The Immune System and Primary Immunodeficiency

Organization and Development of the Immune System

The immune system is a wonderful collaboration between cells and proteins that work together to provide defense against infection. These cells and proteins do not form a single organ like the heart or liver. Instead, the immune system is dispersed throughout the body to provide rapid responses to infection (Figure 1). Cells travel through the bloodstream or in specialized vessels called lymphatics. Lymph nodes and the spleen provide structures that facilitate cell-to-cell communication.

The bone marrow and thymus represent training grounds for two cells of the immune system (B-cells and T-cells, respectively). The development of all cells of the immune system begins in the bone marrow with a hematopoietic (blood-forming) stem cell (Figure 2). This cell is called a “stem” cell because all the other specialized cells arise from it. Because of its ability to generate an entire immune system, this is the cell that is most important in a bone marrow or hematopoietic stem cell transplant. It is related to embryonic stem cells, but is a distinct cell type. In most cases, development of one cell type is independent of the other cell types.

Primary immunodeficiencies can affect only a single component of the immune system or multiple cells and proteins. To better understand the immune deficiencies discussed later, this section will describe the organization and maturation of the immune system.

Although all components of the immune system interact with each other, it is typical to consider two broad categories of immune responses: the innate immune system and the adaptive immune system.

Innate immune responses are those that rely on cells that require no additional “training” to do their jobs. These cells include neutrophils, monocytes, natural killer (NK) cells and a set of proteins termed the complement proteins. Innate responses to infection occur rapidly and reliably. Even infants have excellent innate immune responses.

Adaptive immune responses comprise the second category. These responses involve T-cells and B-cells, two cell types that require “training” or education to learn not to attack our own cells. The advantages of the adaptive responses are their long-lived memory and the ability to adapt to new germs.

Central to both categories of immune responses is the ability to distinguish foreign invaders (things that need to be attacked) from our own tissues, which need to be protected. Because of their ability to respond rapidly, the innate responses are usually the first to respond to an “invasion.” This initial response serves to alert and trigger the adaptive response, which can take several days to fully activate.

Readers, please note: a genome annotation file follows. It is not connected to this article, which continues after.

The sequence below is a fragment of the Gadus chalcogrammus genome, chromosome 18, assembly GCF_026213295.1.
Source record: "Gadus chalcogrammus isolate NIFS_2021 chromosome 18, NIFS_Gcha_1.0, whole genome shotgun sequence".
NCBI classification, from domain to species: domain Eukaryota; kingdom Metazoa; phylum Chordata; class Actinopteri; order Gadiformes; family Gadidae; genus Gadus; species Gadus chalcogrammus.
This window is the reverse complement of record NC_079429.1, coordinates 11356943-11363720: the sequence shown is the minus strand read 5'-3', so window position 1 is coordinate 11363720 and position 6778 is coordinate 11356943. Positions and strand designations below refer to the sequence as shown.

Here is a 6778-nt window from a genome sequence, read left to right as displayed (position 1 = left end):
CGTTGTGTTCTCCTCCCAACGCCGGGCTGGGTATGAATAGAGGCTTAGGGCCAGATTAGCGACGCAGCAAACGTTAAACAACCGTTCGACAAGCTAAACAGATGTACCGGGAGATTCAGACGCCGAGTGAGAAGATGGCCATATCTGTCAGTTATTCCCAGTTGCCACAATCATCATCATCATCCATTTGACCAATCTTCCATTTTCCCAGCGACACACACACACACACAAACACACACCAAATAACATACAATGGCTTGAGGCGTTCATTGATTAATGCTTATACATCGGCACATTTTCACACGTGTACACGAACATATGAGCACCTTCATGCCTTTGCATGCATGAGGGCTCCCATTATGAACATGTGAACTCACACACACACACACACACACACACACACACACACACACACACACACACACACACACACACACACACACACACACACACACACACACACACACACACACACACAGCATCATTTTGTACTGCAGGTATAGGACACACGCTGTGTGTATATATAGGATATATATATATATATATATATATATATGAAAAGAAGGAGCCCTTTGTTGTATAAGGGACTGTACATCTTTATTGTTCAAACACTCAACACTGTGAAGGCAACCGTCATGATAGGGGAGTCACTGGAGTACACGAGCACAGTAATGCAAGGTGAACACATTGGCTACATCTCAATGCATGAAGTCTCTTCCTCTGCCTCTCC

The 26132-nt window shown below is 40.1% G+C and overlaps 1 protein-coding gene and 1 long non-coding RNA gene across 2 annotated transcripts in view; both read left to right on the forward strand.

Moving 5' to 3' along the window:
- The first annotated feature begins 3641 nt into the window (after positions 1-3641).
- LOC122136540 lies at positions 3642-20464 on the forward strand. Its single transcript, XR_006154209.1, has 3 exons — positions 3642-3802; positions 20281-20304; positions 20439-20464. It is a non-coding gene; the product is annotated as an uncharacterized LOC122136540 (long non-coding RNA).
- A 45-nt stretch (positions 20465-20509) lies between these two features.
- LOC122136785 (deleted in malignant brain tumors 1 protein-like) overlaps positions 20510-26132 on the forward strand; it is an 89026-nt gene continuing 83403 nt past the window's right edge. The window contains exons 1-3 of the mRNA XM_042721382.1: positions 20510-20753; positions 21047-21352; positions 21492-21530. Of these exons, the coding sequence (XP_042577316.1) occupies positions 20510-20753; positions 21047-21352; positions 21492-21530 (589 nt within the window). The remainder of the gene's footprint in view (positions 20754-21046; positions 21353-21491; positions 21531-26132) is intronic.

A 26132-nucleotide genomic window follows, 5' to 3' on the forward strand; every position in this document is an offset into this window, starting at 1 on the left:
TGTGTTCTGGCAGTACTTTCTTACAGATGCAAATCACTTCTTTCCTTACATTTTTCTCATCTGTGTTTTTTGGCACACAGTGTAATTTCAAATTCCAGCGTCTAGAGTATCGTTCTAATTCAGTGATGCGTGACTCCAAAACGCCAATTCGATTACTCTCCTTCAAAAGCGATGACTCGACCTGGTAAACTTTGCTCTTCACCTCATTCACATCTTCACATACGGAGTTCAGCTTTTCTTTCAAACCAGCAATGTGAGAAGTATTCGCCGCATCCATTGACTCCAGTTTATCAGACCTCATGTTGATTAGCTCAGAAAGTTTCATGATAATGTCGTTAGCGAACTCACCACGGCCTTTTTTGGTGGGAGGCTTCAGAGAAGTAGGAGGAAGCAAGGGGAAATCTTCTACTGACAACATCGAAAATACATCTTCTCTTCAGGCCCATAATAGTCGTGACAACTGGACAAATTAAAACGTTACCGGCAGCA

Early in life, the innate responses are most prominent. Newborn infants do have antibodies from their mother but do not make their own antibodies for several weeks.

The adaptive immune system is functional at birth, but it has not gained the experience necessary for optimal memory responses. Although this formation of memory occurs throughout life, the most rapid gain in immunologic experience is between birth and three years of age. Each infectious exposure leads to training of the cells so that a response to a second exposure to the same infection is more rapid and greater in magnitude.

Over the first few years of life, most children catch a wide variety of infections and produce antibodies directed at those specific infections. The cells producing the antibody “remember” the infection and provide long-lasting immunity to it. Similarly, T-cells can remember viruses that the body has encountered and can make a more vigorous response when they encounter the same virus again. This rapid maturation of the adaptive immune system in early childhood makes testing young children a challenge since the expectations for what is normal change with age. In contrast to the adaptive immune system, the innate immune system is largely intact at birth.

Major Organs of the Immune System

A. Thymus: The thymus is an organ located in the upper chest. Immature lymphocytes leave the bone marrow and find their way to the thymus where they are “educated” to become mature T-lymphocytes.

B. Liver: The liver is the major organ responsible for synthesizing proteins of the complement system. In addition, it contains large numbers of phagocytic cells which ingest bacteria in the blood as it passes through the liver.

C. Bone Marrow: The bone marrow is the location where all cells of the immune system begin their development from primitive stem cells.

D. Tonsils: Tonsils are collections of lymphocytes in the throat.

E. Lymph Nodes: Lymph nodes are collections of B-lymphocytes and T-lymphocytes throughout the body. Cells congregate in lymph nodes to communicate with each other.

F. Spleen: The spleen is a collection of T-lymphocytes, B-lymphocytes and monocytes. It serves to filter the blood and provides a site for organisms and cells of the immune system to interact.

G. Blood: Blood is the circulatory system that carries cells and proteins of the immune system from one part of the body to another.

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